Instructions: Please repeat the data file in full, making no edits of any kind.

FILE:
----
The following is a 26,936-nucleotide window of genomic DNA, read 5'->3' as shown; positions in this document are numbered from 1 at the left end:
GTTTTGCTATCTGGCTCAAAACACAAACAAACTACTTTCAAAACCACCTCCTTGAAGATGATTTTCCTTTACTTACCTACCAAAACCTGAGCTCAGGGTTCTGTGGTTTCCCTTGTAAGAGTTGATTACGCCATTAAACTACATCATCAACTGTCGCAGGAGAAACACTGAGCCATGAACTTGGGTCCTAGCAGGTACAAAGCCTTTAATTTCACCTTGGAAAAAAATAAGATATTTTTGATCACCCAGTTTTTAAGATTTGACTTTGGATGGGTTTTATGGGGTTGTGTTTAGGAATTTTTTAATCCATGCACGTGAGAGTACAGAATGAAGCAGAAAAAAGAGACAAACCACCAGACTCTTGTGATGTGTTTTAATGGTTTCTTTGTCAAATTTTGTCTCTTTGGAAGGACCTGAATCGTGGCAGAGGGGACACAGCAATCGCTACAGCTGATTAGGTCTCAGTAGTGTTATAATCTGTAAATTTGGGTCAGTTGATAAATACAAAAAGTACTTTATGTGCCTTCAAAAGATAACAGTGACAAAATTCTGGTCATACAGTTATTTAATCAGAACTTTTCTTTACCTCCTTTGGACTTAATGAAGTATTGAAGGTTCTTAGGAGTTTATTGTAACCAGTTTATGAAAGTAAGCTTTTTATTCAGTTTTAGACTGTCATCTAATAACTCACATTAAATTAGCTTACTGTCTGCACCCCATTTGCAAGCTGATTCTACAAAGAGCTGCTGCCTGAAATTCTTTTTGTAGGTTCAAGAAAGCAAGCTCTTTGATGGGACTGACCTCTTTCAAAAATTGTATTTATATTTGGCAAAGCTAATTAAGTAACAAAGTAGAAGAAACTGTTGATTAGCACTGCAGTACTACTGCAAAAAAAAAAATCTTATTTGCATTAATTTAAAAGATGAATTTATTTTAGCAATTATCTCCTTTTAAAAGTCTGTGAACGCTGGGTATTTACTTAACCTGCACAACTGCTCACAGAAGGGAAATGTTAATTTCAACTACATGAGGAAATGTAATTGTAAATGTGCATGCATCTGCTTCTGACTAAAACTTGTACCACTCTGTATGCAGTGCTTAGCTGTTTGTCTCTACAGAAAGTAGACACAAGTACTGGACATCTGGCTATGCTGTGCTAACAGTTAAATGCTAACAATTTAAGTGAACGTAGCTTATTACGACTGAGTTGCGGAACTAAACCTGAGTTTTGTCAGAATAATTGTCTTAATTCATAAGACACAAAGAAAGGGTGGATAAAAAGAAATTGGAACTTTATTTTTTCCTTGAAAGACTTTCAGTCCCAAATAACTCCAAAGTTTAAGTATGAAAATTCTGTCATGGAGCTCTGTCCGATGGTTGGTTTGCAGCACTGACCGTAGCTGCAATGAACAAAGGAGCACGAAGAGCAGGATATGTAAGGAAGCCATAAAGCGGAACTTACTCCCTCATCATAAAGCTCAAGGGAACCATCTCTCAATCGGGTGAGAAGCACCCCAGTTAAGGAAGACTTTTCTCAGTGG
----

The following is a 26,936-nucleotide window of genomic DNA, read 5'->3' as shown; positions in this document are numbered from 1 at the left end:
GTTTTGCTATCTGGCTCAAAACACAAACAAACTACTTTCAAAACCACCTCCTTGAAGATGATTTTCCTTTACTTACCTACCAAAACCTGAGCTCAGGGTTCTGTGGTTTCCCTTGTAAGAGTTGATTACGCCATTAAACTACATCATCAACTGTCGCAGGAGAAACACTGAGCCATGAACTTGGGTCCTAGCAGGTACAAAGCCTTTAATTTCACCTTGGAAAAAAATAAGATATTTTTGATCACCCAGTTTTTAAGATTTGACTTTGGATGGGTTTTATGGGGTTGTGTTTAGGAATTTTTTAATCCATGCACGTGAGAGTACAGAATGAAGCAGAAAAAAGAGACAAACCACCAGACTCTTGTGATGTGTTTTAATGGTTTCTTTGTCAAATTTTGTCTCTTTGGAAGGACCTGAATCGTGGCAGAGGGGACACAGCAATCGCTACAGCTGATTAGGTCTCAGTAGTGTTATAATCTGTAAATTTGGGTCAGTTGATAAATACAAAAAGTACTTTATGTGCCTTCAAAAGATAACAGTGACAAAATTCTGGTCATACAGTTATTTAATCAGAACTTTTCTTTACCTCCTTTGGACTTAATGAAGTATTGAAGGTTCTTAGGAGTTTATTGTAACCAGTTTATGAAAGTAAGCTTTTTATTCAGTTTTAGACTGTCATCTAATAACTCACATTAAATTAGCTTACTGTCTGCACCCCATTTGCAAGCTGATTCTACAAAGAGCTGCTGCCTGAAATTCTTTTTGTAGGTTCAAGAAAGCAAGCTCTTTGATGGGACTGACCTCTTTCAAAAATTGTATTTATATTTGGCAAAGCTAATTAAGTAACAAAGTAGAAGAAACTGTTGATTAGCACTGCAGTACTACTGCAAAAAAAAAAATCTTATTTGCATTAATTTAAAAGATGAATTTATTTTAGCAATTATCTCCTTTTAAAAGTCTGTGAACGCTGGGTATTTACTTAACCTGCACAACTGCTCACAGAAGGGAAATGTTAATTTCAACTACATGAGGAAATGTAATTGTAAATGTGCATGCATCTGCTTCTGACTAAAACTTGTACCACTCTGTATGCAGTGCTTAGCTGTTTGTCTCTACAGAAAGTAGACACAAGTACTGGACATCTGGCTATGCTGTGCTAACAGTTAAATGCTAACAATTTAAGTGAACGTAGCTTATTACGACTGAGTTGCGGAACTAAACCTGAGTTTTGTCAGAATAATTGTCTTAATTCATAAGACACAAAGAAAGGGTGGATAAAAAGAAATTGGAACTTTATTTTTTCCTTGAAAGACTTTCAGTCCCAAATAACTCCAAAGTTTAAGTATGAAAATTCTGTCATGGAGCTCTGTCCGATGGTTGGTTTGCAGCACTGACCGTAGCTGCAATGAACAAAGGAGCACGAAGAGCAGGATATGTAAGGAAGCCATAAAGCGGAACTTACTCCCTCATCATAAAGCTCAAGGGAACCATCTCTCAATCGGGTGAGAAGCACCCCAGTTAAGGAAGACTTTTCTCAGTGG